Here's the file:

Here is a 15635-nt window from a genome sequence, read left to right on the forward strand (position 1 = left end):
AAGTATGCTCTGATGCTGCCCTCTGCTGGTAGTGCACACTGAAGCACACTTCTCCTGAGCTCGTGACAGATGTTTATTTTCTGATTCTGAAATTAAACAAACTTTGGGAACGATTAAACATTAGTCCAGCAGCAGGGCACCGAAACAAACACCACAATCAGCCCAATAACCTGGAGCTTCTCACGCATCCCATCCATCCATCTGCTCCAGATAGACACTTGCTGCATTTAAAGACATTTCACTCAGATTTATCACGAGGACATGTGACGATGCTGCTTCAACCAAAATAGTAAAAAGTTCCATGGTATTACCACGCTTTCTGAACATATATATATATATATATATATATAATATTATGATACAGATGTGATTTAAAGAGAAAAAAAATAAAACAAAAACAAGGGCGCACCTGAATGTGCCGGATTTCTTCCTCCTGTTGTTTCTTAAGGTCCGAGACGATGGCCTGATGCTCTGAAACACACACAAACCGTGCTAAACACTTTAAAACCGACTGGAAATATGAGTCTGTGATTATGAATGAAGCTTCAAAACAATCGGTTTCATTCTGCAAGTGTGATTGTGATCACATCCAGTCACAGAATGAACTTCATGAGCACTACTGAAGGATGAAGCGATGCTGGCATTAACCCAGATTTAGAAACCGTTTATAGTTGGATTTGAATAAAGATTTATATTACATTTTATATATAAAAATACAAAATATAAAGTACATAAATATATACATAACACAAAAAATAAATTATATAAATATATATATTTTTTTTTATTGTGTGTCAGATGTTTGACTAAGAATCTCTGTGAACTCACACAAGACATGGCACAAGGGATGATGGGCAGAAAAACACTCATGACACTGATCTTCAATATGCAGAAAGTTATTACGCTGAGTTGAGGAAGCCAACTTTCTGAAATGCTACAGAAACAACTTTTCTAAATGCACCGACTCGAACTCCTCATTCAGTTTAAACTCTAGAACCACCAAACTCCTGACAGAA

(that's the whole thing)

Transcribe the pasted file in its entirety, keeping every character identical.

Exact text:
Here is a 15635-nt window from a genome sequence, read left to right on the forward strand (position 1 = left end):
AAGTATGCTCTGATGCTGCCCTCTGCTGGTAGTGCACACTGAAGCACACTTCTCCTGAGCTCGTGACAGATGTTTATTTTCTGATTCTGAAATTAAACAAACTTTGGGAACGATTAAACATTAGTCCAGCAGCAGGGCACCGAAACAAACACCACAATCAGCCCAATAACCTGGAGCTTCTCACGCATCCCATCCATCCATCTGCTCCAGATAGACACTTGCTGCATTTAAAGACATTTCACTCAGATTTATCACGAGGACATGTGACGATGCTGCTTCAACCAAAATAGTAAAAAGTTCCATGGTATTACCACGCTTTCTGAACATATATATATATATATATATATATAATATTATGATACAGATGTGATTTAAAGAGAAAAAAAATAAAACAAAAACAAGGGCGCACCTGAATGTGCCGGATTTCTTCCTCCTGTTGTTTCTTAAGGTCCGAGACGATGGCCTGATGCTCTGAAACACACACAAACCGTGCTAAACACTTTAAAACCGACTGGAAATATGAGTCTGTGATTATGAATGAAGCTTCAAAACAATCGGTTTCATTCTGCAAGTGTGATTGTGATCACATCCAGTCACAGAATGAACTTCATGAGCACTACTGAAGGATGAAGCGATGCTGGCATTAACCCAGATTTAGAAACCGTTTATAGTTGGATTTGAATAAAGATTTATATTACATTTTATATATAAAAATACAAAATATAAAGTACATAAATATATACATAACACAAAAAATAAATTATATAAATATATATATTTTTTTTTATTGTGTGTCAGATGTTTGACTAAGAATCTCTGTGAACTCACACAAGACATGGCACAAGGGATGATGGGCAGAAAAACACTCATGACACTGATCTTCAATATGCAGAAAGTTATTACGCTGAGTTGAGGAAGCCAACTTTCTGAAATGCTACAGAAACAACTTTTCTAAATGCACCGACTCGAACTCCTCATTCAGTTTAAACTCTAGAACCACCAAACTCCTGACAGAA